Now, where is the corrosion actually happening? You see the profile here and then what is happening is, the cement in the grout will segregate, cement will move downward and water will move upward. So cement will move downward; water will move upward and then basically it segregates and then you see lot of bleed water will form at the top portion of the tendon like it is shown in this close up. Then eventually that bleed water will evaporate. So you can see this unshaded or the white region is supposed to be filled with grout but it is not. So that will lead to additional problems.
 
This is another bridge where you can see a vertical tendon like in this pillar where this portion here is not at all grouted. So that is also leading to severe corrosion as it was visible in about 8 years this strand system completely corroded which is again very early corrosion.
 
Other kind of problems which can be observed is the broken ducts. If the plastic is not of high quality then broken ducts problem may be seen, lot of voids in tendons present and then water stagnation and then even there are regions where there is no grout at all. This is a picture taken from the centre span. But there is very clear indication that there was no grout reached at this location.
 
This is another failure which happened in just 33 years due to poor grouting. This is another demonstration of poor grouting being done. As you see in this bridge
here, on this end you can see a semi-circular region of grout. If the tendon was completely filled; the tendon goes like this, horizontal tendon on this girder, the pier cap if it goes, if it is not filled properly you will see the semi-circular or partially filled region. If it is properly filled with grout it should be a perfect circle and which is not visible it is very clear that the grout is not properly filled.
 
What is the problem with this is that after some time as you see here if there are regions with no grout and with grout. The top portion of this grout indicated by this horizontal red line, the top portion will get very easily carbonated. Now when you have carbonation like that and chlorides can enter and CO2 can also enter through this and it will carbonate this region.
 
Now you have a strand which is passing through a good grout and it is exposed to a highly carbonated grout. That leads to accelerated corrosion of the strands and this is also an example picture here which says that partially filled region and in this picture if you look very carefully you can see that the top portion is actually showing more corrosion than the bottom portion.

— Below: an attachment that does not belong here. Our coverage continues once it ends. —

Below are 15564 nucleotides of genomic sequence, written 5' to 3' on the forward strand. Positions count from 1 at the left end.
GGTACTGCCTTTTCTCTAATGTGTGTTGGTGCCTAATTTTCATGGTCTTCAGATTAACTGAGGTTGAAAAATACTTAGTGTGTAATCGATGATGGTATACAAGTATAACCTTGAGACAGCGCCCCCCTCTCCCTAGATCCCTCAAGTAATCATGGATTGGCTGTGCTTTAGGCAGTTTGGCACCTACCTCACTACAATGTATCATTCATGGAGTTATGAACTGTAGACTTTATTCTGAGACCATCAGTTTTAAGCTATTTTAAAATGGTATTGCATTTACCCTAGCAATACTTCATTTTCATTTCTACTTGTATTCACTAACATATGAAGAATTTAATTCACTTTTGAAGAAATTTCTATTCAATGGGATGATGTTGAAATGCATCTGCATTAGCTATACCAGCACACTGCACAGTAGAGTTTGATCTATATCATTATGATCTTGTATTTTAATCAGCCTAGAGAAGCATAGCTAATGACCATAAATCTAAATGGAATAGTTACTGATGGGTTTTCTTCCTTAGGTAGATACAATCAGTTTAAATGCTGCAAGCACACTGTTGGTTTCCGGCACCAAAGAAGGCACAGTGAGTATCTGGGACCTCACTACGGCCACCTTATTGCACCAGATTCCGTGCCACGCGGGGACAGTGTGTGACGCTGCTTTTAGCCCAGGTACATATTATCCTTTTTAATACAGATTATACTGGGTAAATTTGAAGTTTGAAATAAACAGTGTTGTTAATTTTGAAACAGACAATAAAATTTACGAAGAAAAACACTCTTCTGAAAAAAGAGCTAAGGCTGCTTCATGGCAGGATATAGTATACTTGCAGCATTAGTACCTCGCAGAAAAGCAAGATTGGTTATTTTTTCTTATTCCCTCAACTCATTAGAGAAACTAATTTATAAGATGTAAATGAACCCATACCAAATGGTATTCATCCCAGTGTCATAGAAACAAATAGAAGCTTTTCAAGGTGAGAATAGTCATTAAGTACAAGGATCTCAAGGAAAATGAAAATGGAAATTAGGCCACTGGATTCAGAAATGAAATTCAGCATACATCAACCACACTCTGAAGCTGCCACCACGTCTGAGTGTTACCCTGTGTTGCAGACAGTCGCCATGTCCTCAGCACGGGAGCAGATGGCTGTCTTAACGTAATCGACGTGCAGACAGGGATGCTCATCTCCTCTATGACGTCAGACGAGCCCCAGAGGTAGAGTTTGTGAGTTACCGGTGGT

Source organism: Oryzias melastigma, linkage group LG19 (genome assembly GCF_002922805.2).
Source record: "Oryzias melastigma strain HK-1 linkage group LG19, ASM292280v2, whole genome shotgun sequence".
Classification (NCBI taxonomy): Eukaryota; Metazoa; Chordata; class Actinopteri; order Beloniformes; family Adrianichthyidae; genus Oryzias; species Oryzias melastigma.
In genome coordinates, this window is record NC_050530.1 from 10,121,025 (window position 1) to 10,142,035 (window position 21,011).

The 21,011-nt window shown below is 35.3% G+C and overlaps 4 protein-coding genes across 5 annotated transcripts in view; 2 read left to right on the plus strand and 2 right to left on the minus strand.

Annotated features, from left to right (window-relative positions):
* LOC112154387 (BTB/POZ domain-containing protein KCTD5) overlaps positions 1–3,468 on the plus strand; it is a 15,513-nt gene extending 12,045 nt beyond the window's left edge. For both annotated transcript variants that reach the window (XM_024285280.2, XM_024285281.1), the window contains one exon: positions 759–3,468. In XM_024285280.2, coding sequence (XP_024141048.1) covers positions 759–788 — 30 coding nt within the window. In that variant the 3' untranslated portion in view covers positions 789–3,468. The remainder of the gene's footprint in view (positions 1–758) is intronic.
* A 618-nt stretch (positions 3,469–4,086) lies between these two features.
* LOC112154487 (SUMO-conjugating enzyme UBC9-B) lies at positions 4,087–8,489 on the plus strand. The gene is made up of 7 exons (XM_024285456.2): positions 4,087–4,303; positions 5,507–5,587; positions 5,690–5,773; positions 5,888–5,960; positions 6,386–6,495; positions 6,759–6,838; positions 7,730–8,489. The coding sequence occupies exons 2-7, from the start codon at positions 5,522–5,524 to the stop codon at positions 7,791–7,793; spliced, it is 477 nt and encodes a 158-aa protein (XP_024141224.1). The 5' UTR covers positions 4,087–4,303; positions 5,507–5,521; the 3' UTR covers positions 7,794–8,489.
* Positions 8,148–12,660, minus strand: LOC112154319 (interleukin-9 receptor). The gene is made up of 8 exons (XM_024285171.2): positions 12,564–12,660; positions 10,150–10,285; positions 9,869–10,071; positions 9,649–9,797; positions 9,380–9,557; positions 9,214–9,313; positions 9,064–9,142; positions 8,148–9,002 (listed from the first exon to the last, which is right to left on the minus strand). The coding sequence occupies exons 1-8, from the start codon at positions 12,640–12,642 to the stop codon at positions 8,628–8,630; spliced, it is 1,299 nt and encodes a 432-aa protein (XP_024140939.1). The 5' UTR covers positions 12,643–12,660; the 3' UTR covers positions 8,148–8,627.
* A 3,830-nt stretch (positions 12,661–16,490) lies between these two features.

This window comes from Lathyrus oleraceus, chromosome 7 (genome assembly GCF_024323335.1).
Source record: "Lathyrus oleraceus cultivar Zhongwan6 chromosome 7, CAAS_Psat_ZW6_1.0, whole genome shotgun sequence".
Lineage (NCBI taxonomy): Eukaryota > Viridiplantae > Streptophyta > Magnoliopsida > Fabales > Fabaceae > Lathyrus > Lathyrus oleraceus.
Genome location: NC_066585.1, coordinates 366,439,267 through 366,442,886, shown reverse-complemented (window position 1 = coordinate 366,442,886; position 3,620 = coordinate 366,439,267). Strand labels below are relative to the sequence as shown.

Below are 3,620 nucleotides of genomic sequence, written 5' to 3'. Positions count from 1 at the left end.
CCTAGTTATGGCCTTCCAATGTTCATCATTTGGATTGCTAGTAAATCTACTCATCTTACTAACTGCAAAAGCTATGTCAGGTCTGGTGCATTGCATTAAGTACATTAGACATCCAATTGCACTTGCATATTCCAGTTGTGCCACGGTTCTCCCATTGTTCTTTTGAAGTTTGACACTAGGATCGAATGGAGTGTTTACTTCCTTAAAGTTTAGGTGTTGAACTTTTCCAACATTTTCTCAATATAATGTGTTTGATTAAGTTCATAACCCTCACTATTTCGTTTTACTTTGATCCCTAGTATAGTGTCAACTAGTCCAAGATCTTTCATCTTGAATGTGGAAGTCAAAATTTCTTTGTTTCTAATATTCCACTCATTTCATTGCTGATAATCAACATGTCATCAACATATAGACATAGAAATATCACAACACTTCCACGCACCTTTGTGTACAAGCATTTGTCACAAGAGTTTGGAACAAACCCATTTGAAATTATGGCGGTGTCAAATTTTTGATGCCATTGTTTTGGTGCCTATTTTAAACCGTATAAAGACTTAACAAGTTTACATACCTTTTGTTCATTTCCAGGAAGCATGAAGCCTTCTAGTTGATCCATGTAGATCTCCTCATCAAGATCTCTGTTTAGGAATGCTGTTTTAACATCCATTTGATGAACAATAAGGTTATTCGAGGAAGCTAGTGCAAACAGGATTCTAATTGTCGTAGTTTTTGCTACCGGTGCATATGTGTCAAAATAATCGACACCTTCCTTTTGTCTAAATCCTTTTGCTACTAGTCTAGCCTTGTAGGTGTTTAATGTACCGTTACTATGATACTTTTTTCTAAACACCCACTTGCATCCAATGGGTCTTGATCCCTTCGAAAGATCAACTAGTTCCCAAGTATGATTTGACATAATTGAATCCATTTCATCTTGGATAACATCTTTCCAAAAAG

These are all evidences showing that very severe strand corrosion due to inadequate grouting. Now in the market today due to the significant void formation people have worked on developing better quality grouts. Better quality means grouts which can actually fill the tendons much better. But even in some of those grouts we see a new type of problem which is the soft grout formation where the inert materials which are used in this grouts were floating and it forms
this soft grout as you see here very porous in nature and which can actually absorb the moisture and keep it there.
 
So it is like froth in a coffee cup. I mean on top of the coffee very porous, very low strength which can absorb moisture keep it there and then lead to corrosion of the strand.
 
The tendons are really the backbone of post-tensioned systems and it is very essential to make sure that they are protected well from corrosion otherwise we will have severe strand corrosion related issues.
 
So we looked at prestressed concrete system and they can be vulnerable. How they corrode? We should not rely on the visual inspection or visual manifestation of the rust on the concrete surface that is not a good idea. And that in the pre-tensioned and post-tensioned concrete systems the corrosion mechanisms are different rather the mechanism leading to corrosion is different.
 
In the case of pre-tension system, it is mainly through the chloride diffusion through the cover whereas in the post-tension system it is the inadequate grouting is something which leads to premature corrosion.
 
This is the list of all the references used in this presentation